A bipartisan House panel set up to study what led to the insurrection and how the coup plot was hatched and implemented has uncovered some very disturbing facts. It was a well-planned operation and directed by several of Trump’s supporters, not a spontaneous uprising. Especially egregious was Trump’s behavior while this mayhem was ongoing. As the Capitol was being ravaged and the senators and congressman were being tossed into the basement by the police for their safety, the president was watching the unfolding events on TV, sitting comfortably in the White House. He was unmoved by the pandemonium, made no attempts to rein in his supporters – even when his son, Donald Trump Jr, daughter, Ivanka, and other Republican leaders pleaded with him to do so. It took more than three hours for him to make an insipid appeal to the rioters to go home.
There are examples of contemporary regimes of Austria, Poland, Turkey and Brazil where elected leaders successfully transformed an essentially democratic set up into a far more authoritarian regime
The anniversary of the attack on the Capitol was commemorated in this country on January 6, 2022, with great solemnity. Yet, there is an overwhelming worry that a bad precedent has been set and, in future, defeated candidates and their supporters may not accept the results of a fair election. Writing in an op ed in the New York Times, the former US president Jimmy Carter expressed his concern; “I now fear that what we have fought so hard to achieve globally — the right to free, fair elections, unhindered by strongman politicians who seek nothing more than to grow their own power — has become dangerously fragile at home.”
A number of articles and books on this theme have been written. In their excellent recently published book How Democracies Die, author Steven Levitsky and Daniel Ziblatt argue that the downfall of democracies does not happen by military take overs, often it is some charismatic demagogue who skillfully engineers this phenomenon. There are examples of contemporary regimes of Austria, Poland, Turkey and Brazil where elected leaders successfully transformed an essentially democratic set up into a far more authoritarian regime. Also, we are reminded that Hitler did not come to power by a military coup; he was initially elected and appointed chancellor by civilians. In Pakistan, we have witnessed religious firebrands and rabble-rousers stirring their followers in the name of some invented religious issues against innocent victims, often non-Muslims.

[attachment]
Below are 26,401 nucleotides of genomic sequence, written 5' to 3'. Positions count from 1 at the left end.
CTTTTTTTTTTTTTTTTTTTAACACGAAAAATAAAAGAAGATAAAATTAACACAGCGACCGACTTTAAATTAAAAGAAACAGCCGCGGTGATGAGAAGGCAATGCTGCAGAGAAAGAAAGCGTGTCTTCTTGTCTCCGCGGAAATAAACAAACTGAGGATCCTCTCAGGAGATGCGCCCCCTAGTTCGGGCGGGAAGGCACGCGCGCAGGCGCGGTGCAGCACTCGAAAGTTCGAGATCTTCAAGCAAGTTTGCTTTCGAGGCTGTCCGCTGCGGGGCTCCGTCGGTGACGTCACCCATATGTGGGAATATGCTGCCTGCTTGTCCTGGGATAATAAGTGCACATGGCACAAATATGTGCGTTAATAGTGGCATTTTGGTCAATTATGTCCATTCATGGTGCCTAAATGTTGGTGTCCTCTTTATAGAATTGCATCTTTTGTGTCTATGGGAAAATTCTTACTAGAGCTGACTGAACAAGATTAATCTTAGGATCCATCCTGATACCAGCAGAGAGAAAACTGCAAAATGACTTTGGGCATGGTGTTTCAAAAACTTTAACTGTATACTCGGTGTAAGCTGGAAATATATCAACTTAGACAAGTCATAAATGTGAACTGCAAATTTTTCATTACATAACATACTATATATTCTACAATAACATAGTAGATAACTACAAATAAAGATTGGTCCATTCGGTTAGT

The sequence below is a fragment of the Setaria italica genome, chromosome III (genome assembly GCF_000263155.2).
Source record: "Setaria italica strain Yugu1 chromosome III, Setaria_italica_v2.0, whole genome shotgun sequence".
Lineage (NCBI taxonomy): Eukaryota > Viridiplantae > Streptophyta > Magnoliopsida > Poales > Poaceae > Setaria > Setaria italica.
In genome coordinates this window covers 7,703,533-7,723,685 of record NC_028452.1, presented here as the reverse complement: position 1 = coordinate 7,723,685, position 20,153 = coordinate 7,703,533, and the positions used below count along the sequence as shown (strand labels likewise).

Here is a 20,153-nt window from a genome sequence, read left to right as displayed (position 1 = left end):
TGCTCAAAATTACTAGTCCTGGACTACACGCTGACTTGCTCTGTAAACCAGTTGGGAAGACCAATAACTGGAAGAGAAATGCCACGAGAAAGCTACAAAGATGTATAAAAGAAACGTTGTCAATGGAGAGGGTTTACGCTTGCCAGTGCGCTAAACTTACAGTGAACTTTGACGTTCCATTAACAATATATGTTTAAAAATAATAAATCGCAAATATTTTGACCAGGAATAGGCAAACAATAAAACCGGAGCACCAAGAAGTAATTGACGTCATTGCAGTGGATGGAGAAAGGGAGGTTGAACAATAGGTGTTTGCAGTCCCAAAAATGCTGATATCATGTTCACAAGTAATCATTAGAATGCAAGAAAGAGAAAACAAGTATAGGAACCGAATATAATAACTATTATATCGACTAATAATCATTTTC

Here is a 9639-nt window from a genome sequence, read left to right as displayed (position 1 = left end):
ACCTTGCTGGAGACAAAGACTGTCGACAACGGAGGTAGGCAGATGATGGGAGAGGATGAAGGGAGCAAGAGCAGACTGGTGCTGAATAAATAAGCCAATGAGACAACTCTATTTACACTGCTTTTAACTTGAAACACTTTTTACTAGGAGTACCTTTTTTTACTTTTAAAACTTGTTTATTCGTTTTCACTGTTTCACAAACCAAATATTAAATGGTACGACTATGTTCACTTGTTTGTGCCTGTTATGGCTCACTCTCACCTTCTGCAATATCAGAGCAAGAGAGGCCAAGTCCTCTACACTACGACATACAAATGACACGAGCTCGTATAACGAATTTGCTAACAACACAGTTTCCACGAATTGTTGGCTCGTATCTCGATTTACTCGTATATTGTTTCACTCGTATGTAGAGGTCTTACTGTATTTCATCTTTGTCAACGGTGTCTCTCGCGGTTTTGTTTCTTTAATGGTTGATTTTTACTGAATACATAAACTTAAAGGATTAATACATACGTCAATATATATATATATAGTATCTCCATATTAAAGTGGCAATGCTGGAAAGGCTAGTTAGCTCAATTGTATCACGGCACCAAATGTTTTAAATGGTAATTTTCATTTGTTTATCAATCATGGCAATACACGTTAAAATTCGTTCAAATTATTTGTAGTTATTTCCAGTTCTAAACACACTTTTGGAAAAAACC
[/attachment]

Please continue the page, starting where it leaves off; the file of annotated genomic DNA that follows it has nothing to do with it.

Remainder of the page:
While it remains the richest and most powerful country in the world, there are reasons to worry about the long-term survival of the US as a united, democratic country. In recent years, it has become highly polarized, as if populated by two different nations with widely divergent beliefs and aspirations. Some far-right, extremist organisations, motivated by the belief in the supremacy of the white race and angered by the demographic shifts that have reduced the proportion of whites in the population, have been gaining strength and popularity.
Some of the fissures came to the surface by the election of Trump in 2016. His election campaign promoted and emphasised divisive issues, domestic and foreign. He unabashedly preached contentious policies rooted in hatred against minorities, especially Muslims. Even before any votes were cast, he raised the possibility of a rigged election, and refused to commit that he would accept the results if he were defeated in the elections. Biden’s agenda cannot progress in the Congress as the Republican members of cannot defy the former president for fear of alienating his devoted followers. We can only hope that this nation is able to overcome the adversities that it faces – as it did in the past.